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(ŏsēō`lə, ō–), c.1800–1838, leader of the SeminoleSeminole,
Native North Americans whose language belongs to the Muskogean branch of the Hokan-Siouan linguistic stock (see Native American languages). They separated (their name means "separatist") from the Creek in the early 18th cent.
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. He was also called Powell, the surname of his supposed white father. In the early 1830s, Osceola was living close to Fort King, near the site of Ocala, Fla. Although not a chief, he rose to a position of prominence among the Seminole and led the young warriors who denounced the treaties of 1832 and 1833, which provided for the removal of the Native Americans to the West. In Dec., 1835, Osceola's warriors killed Wiley Thompson, the Indian agent in charge of the removal. U.S. troops under General Jesup drove his band southward into the Everglades, but Osceola, skillfully using guerrilla tactics, resisted capture. Fighting ceased early in 1837, only to break out again in June. Overtures for peace were sent to Osceola, and he agreed to meet with Jesup in St. Augustine under a flag of truce. Jesup, never intending to discuss peace, had Osceola seized and imprisoned at Fort Moultrie, S.C., where he died shortly afterward.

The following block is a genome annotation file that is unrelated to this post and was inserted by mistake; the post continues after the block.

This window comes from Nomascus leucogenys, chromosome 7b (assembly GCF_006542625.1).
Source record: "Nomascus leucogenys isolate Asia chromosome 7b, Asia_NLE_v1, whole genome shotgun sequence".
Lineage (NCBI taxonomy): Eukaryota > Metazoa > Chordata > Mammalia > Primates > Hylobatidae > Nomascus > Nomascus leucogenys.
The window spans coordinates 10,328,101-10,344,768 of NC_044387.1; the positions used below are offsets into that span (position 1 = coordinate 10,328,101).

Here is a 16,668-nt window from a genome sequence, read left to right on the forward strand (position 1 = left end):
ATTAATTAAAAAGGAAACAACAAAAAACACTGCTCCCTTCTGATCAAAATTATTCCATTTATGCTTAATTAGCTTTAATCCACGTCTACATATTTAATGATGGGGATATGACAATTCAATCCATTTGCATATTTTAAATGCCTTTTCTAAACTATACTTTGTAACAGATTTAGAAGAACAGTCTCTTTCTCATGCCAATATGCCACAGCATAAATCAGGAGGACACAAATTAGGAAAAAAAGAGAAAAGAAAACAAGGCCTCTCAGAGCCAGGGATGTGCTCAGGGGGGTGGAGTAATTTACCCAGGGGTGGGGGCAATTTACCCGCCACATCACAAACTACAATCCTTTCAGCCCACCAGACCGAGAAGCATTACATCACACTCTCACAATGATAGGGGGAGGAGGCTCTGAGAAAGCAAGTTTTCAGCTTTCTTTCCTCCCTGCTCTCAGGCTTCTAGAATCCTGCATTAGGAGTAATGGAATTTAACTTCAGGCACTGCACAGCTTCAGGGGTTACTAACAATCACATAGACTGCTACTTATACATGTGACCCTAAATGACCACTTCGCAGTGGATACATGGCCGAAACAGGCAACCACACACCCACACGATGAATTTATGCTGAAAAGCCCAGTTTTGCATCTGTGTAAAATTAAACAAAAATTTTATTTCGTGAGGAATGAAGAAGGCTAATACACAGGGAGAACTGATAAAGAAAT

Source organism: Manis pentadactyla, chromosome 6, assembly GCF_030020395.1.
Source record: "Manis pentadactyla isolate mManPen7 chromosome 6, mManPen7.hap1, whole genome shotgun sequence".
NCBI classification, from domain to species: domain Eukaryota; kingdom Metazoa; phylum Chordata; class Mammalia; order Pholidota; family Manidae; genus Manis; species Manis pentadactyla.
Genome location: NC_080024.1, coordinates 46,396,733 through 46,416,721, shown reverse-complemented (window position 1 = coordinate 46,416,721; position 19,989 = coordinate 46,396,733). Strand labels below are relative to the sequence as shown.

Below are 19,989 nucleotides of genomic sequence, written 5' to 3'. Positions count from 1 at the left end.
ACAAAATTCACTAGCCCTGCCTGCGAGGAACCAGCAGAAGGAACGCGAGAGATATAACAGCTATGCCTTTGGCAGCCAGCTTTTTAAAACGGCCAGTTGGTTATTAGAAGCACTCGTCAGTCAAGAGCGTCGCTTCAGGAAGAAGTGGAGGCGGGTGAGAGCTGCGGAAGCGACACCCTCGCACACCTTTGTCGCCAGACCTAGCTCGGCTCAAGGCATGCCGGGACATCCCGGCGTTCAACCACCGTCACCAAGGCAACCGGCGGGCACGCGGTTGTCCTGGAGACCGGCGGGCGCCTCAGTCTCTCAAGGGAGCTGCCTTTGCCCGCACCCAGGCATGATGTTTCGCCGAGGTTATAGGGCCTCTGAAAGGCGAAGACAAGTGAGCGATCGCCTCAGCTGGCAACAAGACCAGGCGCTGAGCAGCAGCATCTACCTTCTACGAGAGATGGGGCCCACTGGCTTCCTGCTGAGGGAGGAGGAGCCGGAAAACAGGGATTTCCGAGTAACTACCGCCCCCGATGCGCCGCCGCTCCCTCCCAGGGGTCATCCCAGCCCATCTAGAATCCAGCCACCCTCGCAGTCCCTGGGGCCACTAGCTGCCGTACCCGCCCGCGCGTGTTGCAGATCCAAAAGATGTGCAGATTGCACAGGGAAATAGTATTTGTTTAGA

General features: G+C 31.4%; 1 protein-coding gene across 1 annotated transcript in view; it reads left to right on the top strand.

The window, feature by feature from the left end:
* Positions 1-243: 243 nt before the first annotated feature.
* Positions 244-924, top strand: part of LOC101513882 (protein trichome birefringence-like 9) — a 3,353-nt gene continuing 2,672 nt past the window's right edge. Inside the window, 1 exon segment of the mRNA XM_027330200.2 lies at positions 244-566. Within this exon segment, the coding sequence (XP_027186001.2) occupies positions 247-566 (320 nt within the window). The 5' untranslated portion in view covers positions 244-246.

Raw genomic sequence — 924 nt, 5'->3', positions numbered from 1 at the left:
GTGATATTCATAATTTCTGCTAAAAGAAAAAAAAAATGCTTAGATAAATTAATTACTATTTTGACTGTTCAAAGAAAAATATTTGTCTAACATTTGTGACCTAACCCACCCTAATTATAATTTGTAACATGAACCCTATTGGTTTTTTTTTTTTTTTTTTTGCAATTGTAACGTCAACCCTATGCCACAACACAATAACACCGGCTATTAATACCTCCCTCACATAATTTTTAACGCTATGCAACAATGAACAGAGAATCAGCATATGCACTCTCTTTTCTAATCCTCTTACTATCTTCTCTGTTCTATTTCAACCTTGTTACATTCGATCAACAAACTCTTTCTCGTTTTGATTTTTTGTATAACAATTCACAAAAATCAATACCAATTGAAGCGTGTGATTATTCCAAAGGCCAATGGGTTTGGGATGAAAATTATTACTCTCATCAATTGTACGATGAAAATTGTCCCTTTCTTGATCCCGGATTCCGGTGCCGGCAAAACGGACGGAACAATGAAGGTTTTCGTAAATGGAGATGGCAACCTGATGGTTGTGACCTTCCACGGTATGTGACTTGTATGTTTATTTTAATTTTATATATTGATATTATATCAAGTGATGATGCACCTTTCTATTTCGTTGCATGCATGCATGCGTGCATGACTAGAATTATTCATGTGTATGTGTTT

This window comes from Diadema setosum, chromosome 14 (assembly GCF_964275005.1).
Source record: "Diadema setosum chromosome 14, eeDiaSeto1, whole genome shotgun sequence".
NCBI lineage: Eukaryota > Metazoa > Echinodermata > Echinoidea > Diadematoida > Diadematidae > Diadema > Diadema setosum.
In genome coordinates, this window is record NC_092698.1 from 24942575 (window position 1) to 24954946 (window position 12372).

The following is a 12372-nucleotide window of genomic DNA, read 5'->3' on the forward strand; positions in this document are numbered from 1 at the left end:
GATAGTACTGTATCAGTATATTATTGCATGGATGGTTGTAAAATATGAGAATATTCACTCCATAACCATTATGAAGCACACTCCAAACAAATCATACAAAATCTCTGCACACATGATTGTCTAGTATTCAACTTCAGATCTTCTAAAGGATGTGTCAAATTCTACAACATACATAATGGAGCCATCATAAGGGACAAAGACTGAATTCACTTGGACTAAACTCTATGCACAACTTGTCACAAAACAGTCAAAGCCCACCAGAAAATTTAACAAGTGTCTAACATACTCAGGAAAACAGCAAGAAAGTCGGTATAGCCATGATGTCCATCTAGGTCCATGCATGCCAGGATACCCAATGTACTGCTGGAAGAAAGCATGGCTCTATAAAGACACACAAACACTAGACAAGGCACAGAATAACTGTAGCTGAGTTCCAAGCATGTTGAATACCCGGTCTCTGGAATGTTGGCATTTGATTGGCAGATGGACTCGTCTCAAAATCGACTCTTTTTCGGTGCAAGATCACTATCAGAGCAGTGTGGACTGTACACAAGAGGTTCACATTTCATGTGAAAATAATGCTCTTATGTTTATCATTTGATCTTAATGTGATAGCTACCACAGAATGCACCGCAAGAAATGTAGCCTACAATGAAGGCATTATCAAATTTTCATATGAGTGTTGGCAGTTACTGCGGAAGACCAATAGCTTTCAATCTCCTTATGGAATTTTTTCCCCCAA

See study by W. and E. Hartley (1973).

References in periodicals archive ?
Mascots like Chief Osceola, which are often based on stereotypical images of Native American tribes, are still common in sports--from high schools and colleges to professional teams.
Chief Osceola, Florida State University's mascot, rides in on his horse before a football game.
29) The image of Chief Osceola astride his horse brandishing a flaming spear--a scene of warlike savagery--is a Euramerican creation born of manifest destiny, myths of the Oregon Trail, and, more contemporarily, Hollywood's versions of John Wayne battling the fierce, bloodthirsty "red man.
Soon, constituents--as well as the public that sees national championship football games and the mascot fanfare exhibited there--cannot think of the Seminole tribe without bringing to mind the garnet and gold glitz of Chief Osceola and the FSU Seminoles.
Before the first players take the field at a Florida State University football game, a student dressed as Chief Osceola, a 19th-century Seminole warrior, rides a horse to the 50-yard line and throws a flaming spear into the ground.
We've given them license to be theatrical," says one tribe official, referring to the Chief Osceola mascot.
When Chief Osceola, Florida State University's Indian mascot, rides onto the field on horseback before football games and plants a flaming spear at the 50-yard line, the team's fans erupt with cheers.

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